After New York’s powerful attorney general sent cease-and-desist letters to DraftKings and FanDuel last week, many observers wondered whether he would also target smaller daily fantasy sports operators. Now we have an answer: Eric Schneiderman’s office has subpoenaed Yahoo, the distant No. 3 in the industry.
The New York Times first reported the news, while a source familiar with the inquiry has confirmed its existence to Fortune. The Sunnyvale, Calif. tech giant launched its own daily fantasy platform in July for the current NFL season after it saw other operators were gaining ground by inking partnerships with sports leagues and teams.
The news of a subpoena does not necessarily mean that Yahoo will be part of an emergency hearing scheduled for Nov. 25 in New York. At that hearing, DraftKings and FanDuel will argue that Schneiderman has misinterpreted state gambling laws, while the attorney general will seek to have the companies shut down in New York. But it is a sign that Schneiderman is aware of Yahoo as a daily fantasy sports operator, and isn’t only targeting the two top dogs.
DraftKings and FanDuel, which control a combined 95% of the daily fantasy sports market, have taken diverging approaches in the days following Schneiderman’s cease-and-desist. While both have issued responses critical of his decision, and both will seek to negate his ban in court, FanDuel has halted paid entries in New York, while DraftKings continues to take them and says it will do so until a court rules that it must stop.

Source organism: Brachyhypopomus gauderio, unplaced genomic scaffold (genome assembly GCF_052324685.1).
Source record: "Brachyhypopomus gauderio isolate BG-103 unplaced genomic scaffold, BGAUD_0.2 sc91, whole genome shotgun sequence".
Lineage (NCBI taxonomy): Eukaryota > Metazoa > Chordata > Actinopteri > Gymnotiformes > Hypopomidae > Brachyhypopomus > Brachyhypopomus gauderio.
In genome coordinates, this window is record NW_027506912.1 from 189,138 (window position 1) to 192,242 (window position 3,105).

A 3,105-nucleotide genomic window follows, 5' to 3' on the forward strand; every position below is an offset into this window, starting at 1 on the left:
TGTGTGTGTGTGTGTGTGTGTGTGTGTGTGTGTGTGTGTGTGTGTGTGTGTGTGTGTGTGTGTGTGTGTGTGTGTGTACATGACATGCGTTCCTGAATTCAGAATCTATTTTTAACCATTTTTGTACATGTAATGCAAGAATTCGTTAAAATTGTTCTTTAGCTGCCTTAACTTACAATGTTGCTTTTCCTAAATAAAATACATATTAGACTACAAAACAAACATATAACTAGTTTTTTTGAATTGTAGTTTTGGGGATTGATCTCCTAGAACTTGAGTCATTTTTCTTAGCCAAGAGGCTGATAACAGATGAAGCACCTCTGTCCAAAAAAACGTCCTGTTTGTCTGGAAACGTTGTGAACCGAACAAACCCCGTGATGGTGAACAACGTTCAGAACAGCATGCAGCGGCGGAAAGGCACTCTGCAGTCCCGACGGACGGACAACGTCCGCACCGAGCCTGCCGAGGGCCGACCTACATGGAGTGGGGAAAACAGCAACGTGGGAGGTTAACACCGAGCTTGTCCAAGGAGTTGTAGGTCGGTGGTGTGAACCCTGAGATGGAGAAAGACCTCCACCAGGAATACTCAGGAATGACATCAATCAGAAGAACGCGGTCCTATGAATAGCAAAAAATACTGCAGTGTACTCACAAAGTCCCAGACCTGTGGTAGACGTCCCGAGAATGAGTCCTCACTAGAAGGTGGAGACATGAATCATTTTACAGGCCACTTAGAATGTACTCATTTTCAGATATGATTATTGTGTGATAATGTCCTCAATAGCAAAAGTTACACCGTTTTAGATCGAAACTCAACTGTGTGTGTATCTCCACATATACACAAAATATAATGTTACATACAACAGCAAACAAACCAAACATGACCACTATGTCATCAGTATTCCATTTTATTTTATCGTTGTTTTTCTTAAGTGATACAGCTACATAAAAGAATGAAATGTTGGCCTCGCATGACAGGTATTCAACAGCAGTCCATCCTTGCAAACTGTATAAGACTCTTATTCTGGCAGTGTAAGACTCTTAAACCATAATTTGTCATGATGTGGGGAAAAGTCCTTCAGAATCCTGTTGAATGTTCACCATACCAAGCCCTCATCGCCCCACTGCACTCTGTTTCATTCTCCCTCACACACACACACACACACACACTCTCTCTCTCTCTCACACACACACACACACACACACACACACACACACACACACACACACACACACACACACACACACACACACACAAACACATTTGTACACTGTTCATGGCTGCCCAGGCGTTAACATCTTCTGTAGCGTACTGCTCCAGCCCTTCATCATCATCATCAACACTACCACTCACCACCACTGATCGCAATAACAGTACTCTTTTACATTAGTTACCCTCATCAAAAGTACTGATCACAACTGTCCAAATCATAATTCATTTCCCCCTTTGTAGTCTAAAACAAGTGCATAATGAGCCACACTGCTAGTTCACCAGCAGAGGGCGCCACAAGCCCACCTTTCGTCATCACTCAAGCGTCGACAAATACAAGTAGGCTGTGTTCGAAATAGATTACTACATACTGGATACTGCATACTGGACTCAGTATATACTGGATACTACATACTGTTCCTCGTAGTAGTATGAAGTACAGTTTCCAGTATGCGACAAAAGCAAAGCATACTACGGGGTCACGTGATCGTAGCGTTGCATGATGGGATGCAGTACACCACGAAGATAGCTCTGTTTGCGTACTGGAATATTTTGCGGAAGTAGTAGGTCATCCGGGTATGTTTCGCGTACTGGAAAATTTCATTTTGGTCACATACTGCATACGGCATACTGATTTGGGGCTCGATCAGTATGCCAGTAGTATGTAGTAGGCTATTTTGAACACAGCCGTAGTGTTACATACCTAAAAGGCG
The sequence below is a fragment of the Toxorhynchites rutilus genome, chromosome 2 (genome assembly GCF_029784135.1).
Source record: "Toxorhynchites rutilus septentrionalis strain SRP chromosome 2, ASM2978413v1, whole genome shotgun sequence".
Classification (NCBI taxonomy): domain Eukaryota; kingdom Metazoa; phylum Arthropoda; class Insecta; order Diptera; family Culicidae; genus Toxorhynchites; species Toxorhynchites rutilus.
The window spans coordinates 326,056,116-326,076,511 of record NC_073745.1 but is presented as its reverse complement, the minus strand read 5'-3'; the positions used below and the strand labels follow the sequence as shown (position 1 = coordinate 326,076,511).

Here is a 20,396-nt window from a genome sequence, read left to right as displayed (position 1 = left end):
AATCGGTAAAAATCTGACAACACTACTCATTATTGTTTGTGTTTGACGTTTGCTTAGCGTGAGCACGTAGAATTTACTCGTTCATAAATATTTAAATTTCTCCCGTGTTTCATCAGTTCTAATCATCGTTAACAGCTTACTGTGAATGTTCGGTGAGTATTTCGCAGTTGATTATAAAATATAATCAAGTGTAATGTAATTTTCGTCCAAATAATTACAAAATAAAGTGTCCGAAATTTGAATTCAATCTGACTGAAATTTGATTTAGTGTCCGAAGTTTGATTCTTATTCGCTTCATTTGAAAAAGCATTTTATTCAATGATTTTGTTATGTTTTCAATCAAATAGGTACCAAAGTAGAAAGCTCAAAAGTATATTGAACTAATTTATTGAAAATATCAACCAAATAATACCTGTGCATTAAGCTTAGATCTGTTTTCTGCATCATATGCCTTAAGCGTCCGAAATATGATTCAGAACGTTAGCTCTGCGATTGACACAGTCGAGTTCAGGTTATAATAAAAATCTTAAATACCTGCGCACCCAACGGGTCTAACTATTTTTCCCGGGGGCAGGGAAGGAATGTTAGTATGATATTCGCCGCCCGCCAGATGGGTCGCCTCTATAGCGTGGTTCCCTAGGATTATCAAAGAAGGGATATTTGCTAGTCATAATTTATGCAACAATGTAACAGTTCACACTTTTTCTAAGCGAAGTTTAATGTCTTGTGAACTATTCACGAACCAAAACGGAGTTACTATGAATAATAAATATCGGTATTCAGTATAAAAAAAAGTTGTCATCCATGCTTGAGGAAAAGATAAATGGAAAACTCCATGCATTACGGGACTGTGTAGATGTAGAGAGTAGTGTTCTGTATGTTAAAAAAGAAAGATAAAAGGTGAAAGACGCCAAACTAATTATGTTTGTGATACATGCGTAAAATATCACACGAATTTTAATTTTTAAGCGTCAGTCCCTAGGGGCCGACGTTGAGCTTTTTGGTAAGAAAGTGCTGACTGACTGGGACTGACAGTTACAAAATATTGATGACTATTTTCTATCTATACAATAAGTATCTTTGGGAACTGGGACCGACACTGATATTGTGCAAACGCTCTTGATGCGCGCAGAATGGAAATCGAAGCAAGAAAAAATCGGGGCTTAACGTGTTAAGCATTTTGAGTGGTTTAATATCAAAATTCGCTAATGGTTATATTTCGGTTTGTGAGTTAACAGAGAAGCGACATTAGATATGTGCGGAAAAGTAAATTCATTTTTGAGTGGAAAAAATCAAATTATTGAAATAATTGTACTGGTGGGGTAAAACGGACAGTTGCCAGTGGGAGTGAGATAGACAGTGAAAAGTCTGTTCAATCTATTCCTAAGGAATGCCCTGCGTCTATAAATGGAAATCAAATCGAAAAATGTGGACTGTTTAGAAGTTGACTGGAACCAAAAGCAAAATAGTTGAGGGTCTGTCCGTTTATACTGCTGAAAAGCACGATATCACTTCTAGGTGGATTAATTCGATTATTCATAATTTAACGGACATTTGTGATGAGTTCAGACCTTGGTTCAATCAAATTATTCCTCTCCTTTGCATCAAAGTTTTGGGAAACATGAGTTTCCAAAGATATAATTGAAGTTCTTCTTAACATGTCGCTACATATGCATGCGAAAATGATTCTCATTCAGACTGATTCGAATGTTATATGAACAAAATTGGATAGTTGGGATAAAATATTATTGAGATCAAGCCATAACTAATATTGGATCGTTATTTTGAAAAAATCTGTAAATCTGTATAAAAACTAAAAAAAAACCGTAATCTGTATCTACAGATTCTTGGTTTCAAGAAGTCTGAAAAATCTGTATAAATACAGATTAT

Yahoo, meanwhile, has also continued to accept paid bets in New York, though that may change now. In October, Yahoo shut down its operations in Florida because a federal grand jury there is investigating the industry. It has not yet done the same in New York, but the Empire State has more daily fantasy players than any other state, according to Eilers Research.
As Fortune has reported, Yahoo has made fast progress with its daily fantasy sports platform. It remains a distant No.3, but it has been the only daily fantasy site apart from DraftKings and FanDuel to experience a week with a positive rake in football pools, according to data from the research firm SuperLobby. That means it brought in more in entry fees than it paid out in prizes. (Yahoo has still only had one week with a positive rake.)
“Yahoo does not comment on legal matters,” a Yahoo spokesperson told Fortune. “We are monitoring industry trends and events closely and believe that we offer a lawful product for our Daily Fantasy Sports users.”
Schneiderman’s office did not immediately respond to a request for comment.
There are a number of other, much smaller daily fantasy sports sites beyond DraftKings, FanDuel and Yahoo. They have taken different tacks in the light of Schneiderman’s crackdown. DailyMVP, DraftOps, and Draftpot have all shut down in New York. But FantasyHub has told Fortune it will continue to accept paid bets “until the AG files a Cease and Desist against the company or can prove that Daily Fantasy is in fact not a game of skill.”